PharmChek® Drugs of Abuse Sweat PatchARCpoint Labs of Tampa
Will “passive” or inadvertent-environmental exposure to a drug cause a positive test result?
We studied this question directly, even though there is a strong theoretical reason not to believe in such possibility. The absorption pad of the patch is protected from the environment by a layer of film composed of polyurethane coated with adhesive. The polyurethane film is a “semi-permeable membrane” which allows the transfer of water vapor and gases. Initial studies involving this concern were conducted by applying drugs to the exterior of the patch and subsequently collecting and analyzing the absorption pad.
No drugs were found in the patches in these experiments.
Altering the physical characteristics of the polyurethane with organic solvents or other chemicals can compromise the properties of the polyurethane and make it susceptible to external contamination. When exposed to very high levels of drug vapor in a closed environment (not real world conditions) it may be possible to contaminate the absorption pad.
Discussion of this experiment can be found in the FDA submission documents, (Hypothesis 7 of SECTION 4 DISCUSSION).
Subsequent experiments have involved variations of these initial experiments and have incorporated such variations as wetting the absorbent pad with various solutions and buffers, varying the pH of the of the solution containing drugs that was applied to the exterior of the polyurethane membrane, and varying the temperature and time that the varying solutions are allowed to sit or incubate on the exterior of the polyurethane membrane.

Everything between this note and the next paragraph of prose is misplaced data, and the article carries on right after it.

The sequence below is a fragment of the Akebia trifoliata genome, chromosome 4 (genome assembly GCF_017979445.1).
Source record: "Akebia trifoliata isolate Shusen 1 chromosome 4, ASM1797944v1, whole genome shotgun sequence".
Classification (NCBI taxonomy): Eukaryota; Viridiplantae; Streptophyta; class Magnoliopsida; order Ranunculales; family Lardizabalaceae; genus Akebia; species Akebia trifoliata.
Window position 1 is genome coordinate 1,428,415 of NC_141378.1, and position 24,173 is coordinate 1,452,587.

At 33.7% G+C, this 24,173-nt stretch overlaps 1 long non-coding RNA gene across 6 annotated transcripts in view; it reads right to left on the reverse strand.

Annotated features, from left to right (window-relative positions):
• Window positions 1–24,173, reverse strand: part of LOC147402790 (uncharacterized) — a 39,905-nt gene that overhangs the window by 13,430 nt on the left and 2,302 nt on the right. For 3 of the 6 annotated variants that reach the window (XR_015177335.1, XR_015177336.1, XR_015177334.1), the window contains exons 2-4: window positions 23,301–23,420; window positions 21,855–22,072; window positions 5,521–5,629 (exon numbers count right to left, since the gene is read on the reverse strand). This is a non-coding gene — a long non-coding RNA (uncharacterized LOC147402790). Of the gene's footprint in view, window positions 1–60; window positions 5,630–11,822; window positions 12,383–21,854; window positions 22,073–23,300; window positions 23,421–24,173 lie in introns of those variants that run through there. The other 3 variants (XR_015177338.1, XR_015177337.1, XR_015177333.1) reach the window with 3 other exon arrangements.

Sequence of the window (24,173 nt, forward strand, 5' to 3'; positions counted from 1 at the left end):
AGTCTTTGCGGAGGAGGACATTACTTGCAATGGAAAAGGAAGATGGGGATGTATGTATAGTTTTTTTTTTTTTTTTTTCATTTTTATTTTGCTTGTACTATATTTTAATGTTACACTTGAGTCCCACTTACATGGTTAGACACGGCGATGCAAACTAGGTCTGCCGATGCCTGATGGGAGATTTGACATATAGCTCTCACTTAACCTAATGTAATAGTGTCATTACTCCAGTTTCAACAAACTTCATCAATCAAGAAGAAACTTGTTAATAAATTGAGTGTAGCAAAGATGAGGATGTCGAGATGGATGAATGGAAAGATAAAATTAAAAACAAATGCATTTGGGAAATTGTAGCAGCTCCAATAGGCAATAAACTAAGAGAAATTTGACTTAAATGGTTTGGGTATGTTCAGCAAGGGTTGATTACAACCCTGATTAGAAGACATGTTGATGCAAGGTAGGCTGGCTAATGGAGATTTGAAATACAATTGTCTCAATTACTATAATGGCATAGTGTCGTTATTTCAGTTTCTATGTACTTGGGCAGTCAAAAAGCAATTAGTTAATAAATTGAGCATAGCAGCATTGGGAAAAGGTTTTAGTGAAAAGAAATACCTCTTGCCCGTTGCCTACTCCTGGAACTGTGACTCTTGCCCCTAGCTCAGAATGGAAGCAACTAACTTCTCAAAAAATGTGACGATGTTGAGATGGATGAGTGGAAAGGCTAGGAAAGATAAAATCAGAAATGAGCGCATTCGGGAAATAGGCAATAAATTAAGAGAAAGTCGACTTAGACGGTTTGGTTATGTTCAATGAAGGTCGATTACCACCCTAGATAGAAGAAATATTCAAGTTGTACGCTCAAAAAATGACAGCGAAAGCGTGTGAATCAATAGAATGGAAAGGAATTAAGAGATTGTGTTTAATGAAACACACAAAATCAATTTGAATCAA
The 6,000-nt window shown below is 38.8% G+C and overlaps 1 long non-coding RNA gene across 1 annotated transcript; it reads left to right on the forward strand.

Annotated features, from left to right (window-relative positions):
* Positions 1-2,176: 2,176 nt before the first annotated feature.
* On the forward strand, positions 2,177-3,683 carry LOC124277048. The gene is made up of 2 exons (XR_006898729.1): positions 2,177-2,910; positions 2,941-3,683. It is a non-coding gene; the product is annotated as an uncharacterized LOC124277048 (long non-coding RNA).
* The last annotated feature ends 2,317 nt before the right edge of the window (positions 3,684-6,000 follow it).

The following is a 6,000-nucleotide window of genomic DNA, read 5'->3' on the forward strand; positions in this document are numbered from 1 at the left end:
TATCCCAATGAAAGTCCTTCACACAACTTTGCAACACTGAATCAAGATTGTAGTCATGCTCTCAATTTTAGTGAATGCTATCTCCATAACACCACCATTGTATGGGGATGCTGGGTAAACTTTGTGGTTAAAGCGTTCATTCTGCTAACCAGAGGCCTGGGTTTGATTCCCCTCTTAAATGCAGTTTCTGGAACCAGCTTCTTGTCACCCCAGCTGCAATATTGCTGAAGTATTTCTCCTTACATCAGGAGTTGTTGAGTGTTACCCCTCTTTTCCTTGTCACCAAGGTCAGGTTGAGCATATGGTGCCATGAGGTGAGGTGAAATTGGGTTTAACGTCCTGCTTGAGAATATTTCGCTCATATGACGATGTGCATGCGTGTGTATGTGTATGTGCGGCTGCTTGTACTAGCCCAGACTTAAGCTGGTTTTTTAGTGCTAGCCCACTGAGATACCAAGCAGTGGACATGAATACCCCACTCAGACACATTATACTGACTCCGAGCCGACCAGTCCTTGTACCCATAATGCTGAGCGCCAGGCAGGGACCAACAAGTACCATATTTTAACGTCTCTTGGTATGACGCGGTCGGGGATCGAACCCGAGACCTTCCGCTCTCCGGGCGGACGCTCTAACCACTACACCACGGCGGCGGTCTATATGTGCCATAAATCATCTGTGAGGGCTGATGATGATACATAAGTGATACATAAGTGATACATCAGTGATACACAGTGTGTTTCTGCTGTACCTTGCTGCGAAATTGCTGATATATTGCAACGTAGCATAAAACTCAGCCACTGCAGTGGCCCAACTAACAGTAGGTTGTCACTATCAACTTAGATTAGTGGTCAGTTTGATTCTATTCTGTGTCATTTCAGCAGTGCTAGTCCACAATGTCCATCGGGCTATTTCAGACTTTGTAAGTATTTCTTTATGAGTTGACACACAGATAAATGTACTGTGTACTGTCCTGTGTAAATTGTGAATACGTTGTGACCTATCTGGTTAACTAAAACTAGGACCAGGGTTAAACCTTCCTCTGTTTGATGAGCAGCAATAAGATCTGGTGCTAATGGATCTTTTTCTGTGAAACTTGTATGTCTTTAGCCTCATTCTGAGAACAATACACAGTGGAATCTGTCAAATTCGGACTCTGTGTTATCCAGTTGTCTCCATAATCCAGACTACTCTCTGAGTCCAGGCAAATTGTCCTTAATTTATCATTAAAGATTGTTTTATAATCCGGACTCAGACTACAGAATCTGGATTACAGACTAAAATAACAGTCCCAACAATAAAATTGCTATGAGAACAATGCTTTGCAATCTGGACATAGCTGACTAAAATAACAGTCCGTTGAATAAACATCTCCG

These studies have demonstrated that when both the inside and the outside of the patch were dry, no drug transfer could be noted. Under certain conditions, the outer polyurethane membrane can be altered and made permeable to the diffusion of applied drugs onto the absorption pad.
However these conditions are not what one would realistically expect to encounter in real world situations.
Will the PharmChek patch be positive if the target drug is not taken?
This question was addressed directly in clinical trials by applying patches to self-reported non-users. When tested, the target drugs were not found in patches from non-users. From this we conclude that any “normal” constituents of sweat do not produce positive results.
Results of these studies are represented in Hypothesis 3 of SECTION 4 DISCUSSION in each summary book given to the FDA as part of the submission for the drug.
In addition, while drugs may be present in the environment in certain situations and even possibly present on skin surfaces, none of these studies has demonstrated in realistic scenarios that the transfer of such environmental drugs into patches worn by those individuals present in these environments.
Will drugs other than the target drugs produce false positives?
This is not directly addressed in our studies because the FDA deemed it unnecessary. The testing procedure cleared by the FDA requires GCMS confirmation testing of initial immunoassay test positives. This is the same procedure required by SAMHSA (formerly NIDA) in the testing of urine samples. GCMS (and its successor LS/MS/MS) confirmation is scientifically capable of distinguishing the target drug from other drugs that might be present in sweat, preventing false positives.
A second important point is that “parent” drugs, rather than just drug metabolites, are found in sweat after drug use. “Parent” drug is the same chemical compound that was taken by the drug user (example, heroin). Drug metabolites are “breakdown products” of the parent drug. Many drugs such as codeine and heroin produce the same metabolites in urine, so a urine test cannot reliably distinguish between them. Because sweat contains both the parent drug and the metabolites, the test can, more often than not, tell which drug has been taken.